Jen Candy had never done stand-up comedy when her friend Jeff Garlin convinced her to give it a try. They'd met on the set of a children's show, where 34-year-old Candy was hired as a stand-in for Garlin — an odd staffing choice, considering that the two actors look nothing alike. Candy, a TV producer, has short blond hair, big eyes and a cheery, near-permanent smile. Garlin, 52, whose personality is interchangeable with his Jeff Greene character on Curb Your Enthusiasm, has dark wavy hair and a constant scowl.
Still, the unlikely duo hit it off immediately. Onstage at the Westside Comedy Theater last Thursday night, Garlin, the headliner of a show called “Virgin Sacrifice,” said, “I knew there was something about Jen.” It all made sense to him once he figured out what that something was: She's the daughter of the late comedian and actor John Candy. “That's why I have this affection for her that I can't explain,” he added.
This was only minutes after she'd lost her virginity — stand-up virginity, that is — and had been “sacrificed” live onstage. The concept of the monthly stand-up show is that someone who's never done stand-up before performs a set for the first — and, presumably, only — time in his or her life. Candy's entire set turned out to be a tribute to her father. Garlin's set, meanwhile, was a tribute to her.
“SCTV is one of the reasons that I went into comedy,” Garlin said, referencing Second City Television, the variety show where John Candy got his start before becoming synonymous with the endlessly quotable, lovable goofballs in John Hughes' The Great Outdoors, Uncle Buck and Planes, Trains and Automobiles. Garlin lost his stand-up virginity a week after his 20th birthday (he lost his real virginity to a heckler at one of his stand-up shows not long after) and said, “Every show was like 'holy fucking shit'” kind of terrifying.
Of course, Garlin quickly got over that short-lived case of virgin stage fright — so much so that at last week's show, his improvised routine was so candid and so exhaustive that it seemed as if he'd forgotten he was on a stage at all. At one point he took a seat on a corner of the stage after tiring himself out with rants about the anxiety of texting (“I have lost sleep over not what was said but what wasn't said”), the futility of hiking (“I have never been on a hike”) and the racial profiling in that controversial cat-calling video (“Every fucking guy who yelled something was either an old black man or an Italian man — it was right out of Central Casting”).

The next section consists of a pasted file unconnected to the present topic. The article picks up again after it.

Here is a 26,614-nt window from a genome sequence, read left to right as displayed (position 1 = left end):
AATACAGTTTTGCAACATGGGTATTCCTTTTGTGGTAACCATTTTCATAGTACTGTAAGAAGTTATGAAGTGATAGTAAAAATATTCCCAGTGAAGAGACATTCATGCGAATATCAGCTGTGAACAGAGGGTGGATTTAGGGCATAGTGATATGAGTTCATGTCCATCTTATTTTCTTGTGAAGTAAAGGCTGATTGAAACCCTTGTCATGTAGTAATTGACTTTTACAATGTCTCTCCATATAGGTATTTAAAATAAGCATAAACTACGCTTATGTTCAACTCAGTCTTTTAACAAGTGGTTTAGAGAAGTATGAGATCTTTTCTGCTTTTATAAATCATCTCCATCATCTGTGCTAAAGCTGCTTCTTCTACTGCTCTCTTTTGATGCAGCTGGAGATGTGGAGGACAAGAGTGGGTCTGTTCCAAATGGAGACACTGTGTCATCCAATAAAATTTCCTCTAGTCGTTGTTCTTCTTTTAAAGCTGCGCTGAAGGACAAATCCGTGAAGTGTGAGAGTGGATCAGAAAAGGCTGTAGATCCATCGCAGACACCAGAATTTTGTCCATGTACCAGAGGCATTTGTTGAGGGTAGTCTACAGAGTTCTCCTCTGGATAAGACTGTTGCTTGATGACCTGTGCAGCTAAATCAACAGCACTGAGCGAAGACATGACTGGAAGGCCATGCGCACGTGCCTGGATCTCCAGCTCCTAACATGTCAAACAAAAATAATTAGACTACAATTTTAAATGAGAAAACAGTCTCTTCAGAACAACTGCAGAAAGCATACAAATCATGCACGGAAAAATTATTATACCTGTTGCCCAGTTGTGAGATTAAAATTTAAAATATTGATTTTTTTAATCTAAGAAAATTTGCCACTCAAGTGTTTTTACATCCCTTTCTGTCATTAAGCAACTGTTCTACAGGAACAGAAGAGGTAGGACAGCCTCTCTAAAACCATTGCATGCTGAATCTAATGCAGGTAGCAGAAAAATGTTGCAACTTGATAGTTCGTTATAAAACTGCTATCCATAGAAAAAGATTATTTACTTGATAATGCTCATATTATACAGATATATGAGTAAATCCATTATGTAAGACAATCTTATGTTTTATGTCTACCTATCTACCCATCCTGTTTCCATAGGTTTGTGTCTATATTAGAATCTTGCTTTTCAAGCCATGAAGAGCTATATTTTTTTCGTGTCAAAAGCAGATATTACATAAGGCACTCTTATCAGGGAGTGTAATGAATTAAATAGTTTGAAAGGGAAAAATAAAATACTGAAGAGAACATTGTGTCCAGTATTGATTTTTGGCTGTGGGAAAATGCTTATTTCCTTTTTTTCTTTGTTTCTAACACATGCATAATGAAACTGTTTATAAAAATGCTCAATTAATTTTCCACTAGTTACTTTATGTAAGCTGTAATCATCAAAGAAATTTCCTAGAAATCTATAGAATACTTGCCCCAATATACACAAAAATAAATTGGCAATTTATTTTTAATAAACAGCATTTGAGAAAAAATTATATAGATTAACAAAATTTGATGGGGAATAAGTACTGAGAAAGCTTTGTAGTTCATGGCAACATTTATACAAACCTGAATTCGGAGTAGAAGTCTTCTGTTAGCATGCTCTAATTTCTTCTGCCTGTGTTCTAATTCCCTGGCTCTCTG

Candy's set was more focused, with a central theme: road trips. In her opening monologue about a trip from L.A. to her native Toronto (one of many), she recounted stopping at Biscuits Diner just outside of Denver one night, only to discover a family shoplifting everything from the gift shop next door: shot glasses, magnets, teddy bears. The moral of the story? “Never eat at a fucking diner named Biscuits.”
At the heart of her set was a road-trip story that suggested her father was exactly the larger-than-life king of road trips that he played on screen, in iconic roles such as Del Griffith (“the shower curtain ring guy”) in Planes, Trains and Automobiles and Gus Polinski (“the polka king of the Midwest”) in Home Alone. In one real-life family road trip from L.A. to Toronto (one that Candy says her father attempted to do in four days — which is possible with only two bathroom breaks total), her father got pulled over for speeding. (At least their speedometer hadn't melted, like Griffith's after a car fire in Planes, Trains and Automobiles.)
Still, things escalated pretty quickly when a cop pulled out his gun and pointed it at the family. Next thing they knew, they had been booked at the Canadian police station, held for what felt like hours until the cops finally realized who they were dealing with and burst into laughter. John Candy spent the rest of the day posing for pictures and signing autographs for every single cop at the police station.
“If you ever want to go on a road trip with the Candys, be prepared for weird shit to happen,” Jen Candy said, and then exited the stage to roaring applause, including that of her mother and brother, who were both in the audience. The virgin sacrifice was complete, and Candy wasn't half-bad. Even Garlin agreed.
Jennifer Swann on Twitter:
Public Spectacle, L.A. Weekly's arts & culture blog, on
Advertising disclosure: We may receive compensation for some of the links in our stories. Thank you for supporting LA Weekly and our advertisers.